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Here’s who’s really living with Mom and Dad

Levi Oleson at his job at Pro-Pipe in Sandy, Utah
Mark Hedengren | NBC News
Levi Oleson at his job at Pro-Pipe in Sandy, Utah

Here's the stereotype: Across the country, basements are full of 20- and 30-somethings who graduated from college and now live with mom and dad because they can't find a job.

The reality? Millions of the millennials who are stuck in their parents' homes don't have a college degree and can't get a break in this harsh economy, a new analysis of government data shows.

Just ask Levi Oleson.

The 26-year-old once dreamed of being a pilot. Then the flight school he was attending went bankrupt, leaving him with $60,000 in debt but not enough training to start his career. A broken leg put him $10,000 deeper in the debt hole.

So now he's living with his mom and dad again, and working as many as 70 hours a week cleaning sewers instead of soaring through the skies.

"I never thought I'd be in this position. I'm about to turn 27 and I always thought (by now) I'd be on my own and have my own things going," he said.

A Pew Research Center analysis released earlier this month found that 40 percent of 18- to 31-year-olds with a high school degree or less, and 43 percent of those with some college education, were living at their parents' home in 2012.

That compares with just 18 percent of millennials with a college degree who were living at home in 2012.

(Read more: What were moms doing during the recession? Yelling)

"This phenomenon of increasingly living with mom and/or dad, this is more concentrated among the less educated," said Richard Fry, a senior economist with Pew Research Center.

About 40 percent of young men in that age range were living at home, compared to 32 percent of young women. That follows a long-term trend of young men being more likely to live longer with their parents than young women.

The analysis of the government's Current Population Survey data includes people who are going to college and living either at home or in college dorms, which partly explains why so many younger, less-educated millennials are counted as living at home.

(Read more: Why more parents are choosing 'one and done')

But a closer look shows a sharper surge in non-college educated millennials ages 25 to 31 who are still in their parents' homes.

Pew's analysis found that 19 percent of 25- to 31-year-olds with a high school degree or less were living at home in 2012, up from 15 percent in 2007. By comparison, 12 percent of 25- to 31-year-olds with a bachelor's degree or more were living at home in 2012, a statistically insignificant change from 11 percent in 2007.

There's also been a sharper increase in 25- to 31-year-olds with some college education living at home. Their ranks increased from 14 percent in 2007 to 17 percent in 2012.

Oleson, 26, lives with his family in his childhood home, in West Haven, Utah.
Mark Hedengren | NBC News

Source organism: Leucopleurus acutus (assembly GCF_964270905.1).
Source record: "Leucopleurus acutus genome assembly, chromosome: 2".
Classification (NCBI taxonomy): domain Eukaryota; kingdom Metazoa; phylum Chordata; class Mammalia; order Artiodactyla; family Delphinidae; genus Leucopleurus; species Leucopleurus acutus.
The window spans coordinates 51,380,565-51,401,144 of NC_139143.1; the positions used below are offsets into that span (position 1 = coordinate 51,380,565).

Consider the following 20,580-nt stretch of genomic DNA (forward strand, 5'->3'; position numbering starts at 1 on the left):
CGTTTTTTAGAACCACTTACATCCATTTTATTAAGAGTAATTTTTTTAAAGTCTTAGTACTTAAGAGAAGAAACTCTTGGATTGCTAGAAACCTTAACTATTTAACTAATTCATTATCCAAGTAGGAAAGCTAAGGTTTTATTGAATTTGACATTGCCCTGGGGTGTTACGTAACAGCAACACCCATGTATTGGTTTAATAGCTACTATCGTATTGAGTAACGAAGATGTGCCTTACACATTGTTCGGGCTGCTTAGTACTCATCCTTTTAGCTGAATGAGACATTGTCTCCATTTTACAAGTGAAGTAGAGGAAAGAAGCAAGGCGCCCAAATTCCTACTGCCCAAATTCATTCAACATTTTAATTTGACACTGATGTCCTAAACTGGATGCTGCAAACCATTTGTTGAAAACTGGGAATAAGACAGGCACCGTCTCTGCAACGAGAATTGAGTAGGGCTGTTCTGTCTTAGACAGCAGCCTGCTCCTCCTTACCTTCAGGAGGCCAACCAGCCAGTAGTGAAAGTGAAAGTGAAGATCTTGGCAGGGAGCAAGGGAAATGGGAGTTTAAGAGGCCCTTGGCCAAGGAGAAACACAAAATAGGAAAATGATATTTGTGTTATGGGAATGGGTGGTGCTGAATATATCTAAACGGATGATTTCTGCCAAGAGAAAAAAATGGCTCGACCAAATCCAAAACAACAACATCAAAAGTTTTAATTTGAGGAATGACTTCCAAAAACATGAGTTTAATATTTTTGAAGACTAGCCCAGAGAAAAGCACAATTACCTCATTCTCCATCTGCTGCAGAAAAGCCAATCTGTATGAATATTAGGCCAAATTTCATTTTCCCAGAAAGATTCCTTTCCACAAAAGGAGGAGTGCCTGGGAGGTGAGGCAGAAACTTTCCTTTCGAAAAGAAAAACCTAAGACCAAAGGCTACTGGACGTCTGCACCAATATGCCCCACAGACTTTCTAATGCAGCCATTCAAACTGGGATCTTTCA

Oleson, 26, lives with his family in his childhood home, in West Haven, Utah.

Oleson is grateful that his parents have given him a place to stay. But the situation has crimped his ability to do many of the things he expected to do by now, such as get married and maybe even start a family.

"It's hard to meet a girl and tell her you live with your parents at that age," he said. "It's not really good for the ego."

Oleson is hoping that within a year he can afford to get his own place, but he's not sure if he'll ever get back to his original dream of becoming a pilot. But he said he's become more savvy with money, at least.

"I've become pretty cheap," he said, "and I think I've learned a good lesson about getting too much into debt."

A job, but not a well-paying one

Many young adults appear to end up at their parents' house because they don't have a job, or a job that pays well enough, to afford a place of their own. About 45 percent of unemployed millennials were living with their parents in 2012, the Pew analysis found.

The weak job market of the past five years has certainly made it tough for young college grads to find a good job, but economists say young people with little education are probably having a harder time.

(Read more: Endangered species? Why fewer teens are driving)

That's because they have neither the skills nor the experience to land a good job, plus they have to compete with college grads who might be willing to take a job that doesn't require a college degree because there's nothing better out there.

"It's hit people harder with lower levels of education, and this sort of underscores that," said Heidi Shierholz, an economist with the Economic Policy Institute, a liberal-leaning think tank.

Even if younger workers can get a job, it can take a while to earn enough to go it alone.

James McAllister, 24, was finally able to move out of his mom's house last year after several years of living at home.

To make ends meet, he works a full-time retail job plus a second, part-time retail job. The Merriam, Kan., resident also doesn't have a car and has become an avid saver, coupon clipper and bargain hunter.

McAllister says he enjoyed living with his mom, but he felt he'd outstayed his welcome and it was time to move on. Now that he is on his own, he says he's lost weight and his social life has improved.

"I feel better," he said. "I feel more in control."

—By CNBC's Allison Linn. Follow her on Twitter @allisondlinn and Google or send her an email.

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